THE FILM: The Devil Wears Prada, 20th Century Fox, 2006
PRINCIPAL ACTORS: Meryl Streep, Anne Hathaway
SYNOPSIS: A naive young woman comes to New York and scores a job as the assistant to one of the city’s biggest magazine editors, the ruthless and cynical Miranda Priestly.
-Let me know when your whole life goes up in smoke. Means it’s time for a promotion.
Work hard, don’t overextend yourself financially, and the world can be yours. That’s the philosophy that drives the majority of America, which has its roots in the Protestant Work Ethic, the idea that hard work and the willingness to do it are all that stands between us and the promised land. There are countless stories and films that bolster this belief, showing an American fresh off the bus who pulls themselves up by their bootstraps and become a true success in whatever field they pursue. They’re the sort of fairy tales we were told in the 70s and 80s and 90s to keep up our confidence as we went off to college.
However, another kind of movie started to creep in in the 80s, where working too hard became a sin. You would see a character, often a father or a single parent, working beyond the 40 hours expected in a week, either because they needed the money or simply loved the challenge of the job. Everything would seem fine… on the surface. In actuality, only the working person was happy, while everyone else in their lives was miserable because of their work habits. More often than not this was accomplished by showing wives and children neglected by hard-working fathers, the caretaking parent often portrayed as overwhelmed because the working parent wasn’t pitching in enough. Nathan Rabin puts it best in his critique of North, an example of his trend, when he says, “These films coldly exploit both the innate narcissism of children and the guilt of dual-income couples worried that their professional success is coming at the expense of their children’s happiness. Most parents try their best under challenging circumstances. They don’t deserve to have cynical kiddie fare propagating the message that if you miss little Timmy’s softball game even once he’ll end up a serial killer all because of your terrible parenting.”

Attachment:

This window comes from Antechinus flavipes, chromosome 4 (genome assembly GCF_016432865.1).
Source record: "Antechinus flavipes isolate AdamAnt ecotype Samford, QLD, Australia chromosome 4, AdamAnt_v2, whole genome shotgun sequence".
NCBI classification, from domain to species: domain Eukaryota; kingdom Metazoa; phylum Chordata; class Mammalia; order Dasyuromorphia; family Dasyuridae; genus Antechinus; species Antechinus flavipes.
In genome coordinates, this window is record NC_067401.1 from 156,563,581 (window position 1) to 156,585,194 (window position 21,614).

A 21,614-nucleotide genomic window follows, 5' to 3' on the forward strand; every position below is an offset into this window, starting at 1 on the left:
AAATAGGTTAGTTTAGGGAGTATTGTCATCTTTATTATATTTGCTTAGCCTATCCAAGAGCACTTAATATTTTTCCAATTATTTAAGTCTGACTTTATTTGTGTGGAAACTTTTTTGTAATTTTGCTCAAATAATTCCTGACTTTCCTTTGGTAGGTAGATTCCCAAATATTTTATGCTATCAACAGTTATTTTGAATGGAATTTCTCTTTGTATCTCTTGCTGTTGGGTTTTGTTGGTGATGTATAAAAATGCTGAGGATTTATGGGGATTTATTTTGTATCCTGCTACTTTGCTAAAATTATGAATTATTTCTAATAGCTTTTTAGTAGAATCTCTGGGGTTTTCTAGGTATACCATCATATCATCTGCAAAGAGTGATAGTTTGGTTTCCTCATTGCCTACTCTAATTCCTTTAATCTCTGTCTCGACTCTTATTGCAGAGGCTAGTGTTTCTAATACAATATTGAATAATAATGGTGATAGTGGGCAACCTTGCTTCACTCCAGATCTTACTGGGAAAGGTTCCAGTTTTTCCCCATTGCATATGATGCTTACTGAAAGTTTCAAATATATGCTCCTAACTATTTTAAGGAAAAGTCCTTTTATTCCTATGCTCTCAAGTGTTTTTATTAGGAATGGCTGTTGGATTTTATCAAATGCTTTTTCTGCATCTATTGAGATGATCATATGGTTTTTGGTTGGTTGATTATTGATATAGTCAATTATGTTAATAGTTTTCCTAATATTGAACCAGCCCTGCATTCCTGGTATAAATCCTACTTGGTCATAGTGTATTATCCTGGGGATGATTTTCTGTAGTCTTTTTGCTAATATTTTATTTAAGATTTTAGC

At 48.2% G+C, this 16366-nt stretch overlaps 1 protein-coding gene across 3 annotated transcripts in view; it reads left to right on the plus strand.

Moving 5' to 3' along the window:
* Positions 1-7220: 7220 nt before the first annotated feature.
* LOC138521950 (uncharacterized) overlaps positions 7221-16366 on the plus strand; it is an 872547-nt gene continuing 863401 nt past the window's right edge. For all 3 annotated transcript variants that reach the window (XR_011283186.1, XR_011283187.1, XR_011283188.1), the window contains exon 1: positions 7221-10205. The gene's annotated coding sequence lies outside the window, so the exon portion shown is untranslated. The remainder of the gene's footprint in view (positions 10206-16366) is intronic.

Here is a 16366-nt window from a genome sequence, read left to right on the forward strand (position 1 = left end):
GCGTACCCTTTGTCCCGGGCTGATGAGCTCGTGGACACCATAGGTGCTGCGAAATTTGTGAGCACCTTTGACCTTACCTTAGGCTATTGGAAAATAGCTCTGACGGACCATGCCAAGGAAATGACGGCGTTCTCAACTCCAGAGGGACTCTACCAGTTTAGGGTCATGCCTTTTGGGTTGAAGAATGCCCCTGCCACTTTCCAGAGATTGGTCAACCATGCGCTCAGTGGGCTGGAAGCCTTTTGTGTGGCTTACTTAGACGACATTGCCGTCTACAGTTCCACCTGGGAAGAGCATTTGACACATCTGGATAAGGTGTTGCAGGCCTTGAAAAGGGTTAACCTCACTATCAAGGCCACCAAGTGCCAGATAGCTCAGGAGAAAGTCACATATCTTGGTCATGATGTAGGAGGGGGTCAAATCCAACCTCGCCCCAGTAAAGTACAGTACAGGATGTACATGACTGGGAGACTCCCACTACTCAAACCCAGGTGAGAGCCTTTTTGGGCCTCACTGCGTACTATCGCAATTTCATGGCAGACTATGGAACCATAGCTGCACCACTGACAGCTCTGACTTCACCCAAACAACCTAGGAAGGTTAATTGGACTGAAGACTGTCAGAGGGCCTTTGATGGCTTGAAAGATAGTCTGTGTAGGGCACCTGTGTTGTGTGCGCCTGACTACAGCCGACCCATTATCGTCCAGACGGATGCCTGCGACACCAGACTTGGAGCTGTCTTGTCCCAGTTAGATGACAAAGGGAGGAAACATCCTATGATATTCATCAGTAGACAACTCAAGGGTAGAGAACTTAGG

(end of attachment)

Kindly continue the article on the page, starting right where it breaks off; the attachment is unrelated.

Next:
But these movies, whether they be terrible movies like North or less guilt-inducing fare like Charles Shyer’s Baby Boom, usually use the family as an excuse for the guilt, or at the very least a marriage falling apart. In The Devil Wears Prada, the trend is tweaked, and in a fashion that tends to outright denounce the desire to get ahead rather than provide a familial exception.
At the beginning of the film, Anne Hathaway’s character Andrea “Andy” Sachs seems to be gearing up for a Secret of My Success kind of ascension, gathering up her earnest newspaper clippings and preparing for her interview at a prestigious magazine. The motivation, of course, is that by working the job for a year, she can write her own ticket at any magazine in New York, which is something most would kill for, no matter how hellish the job. What follows is a normal progression of learning the ropes and a montage of being overwhelmed by the job, but slowly getting the hang of it and eventually enjoying the challenge, even if she doesn’t fully go for the subject matter. The complications that arise are from her family, friends, and relationships, but it’s never put across all that convincingly.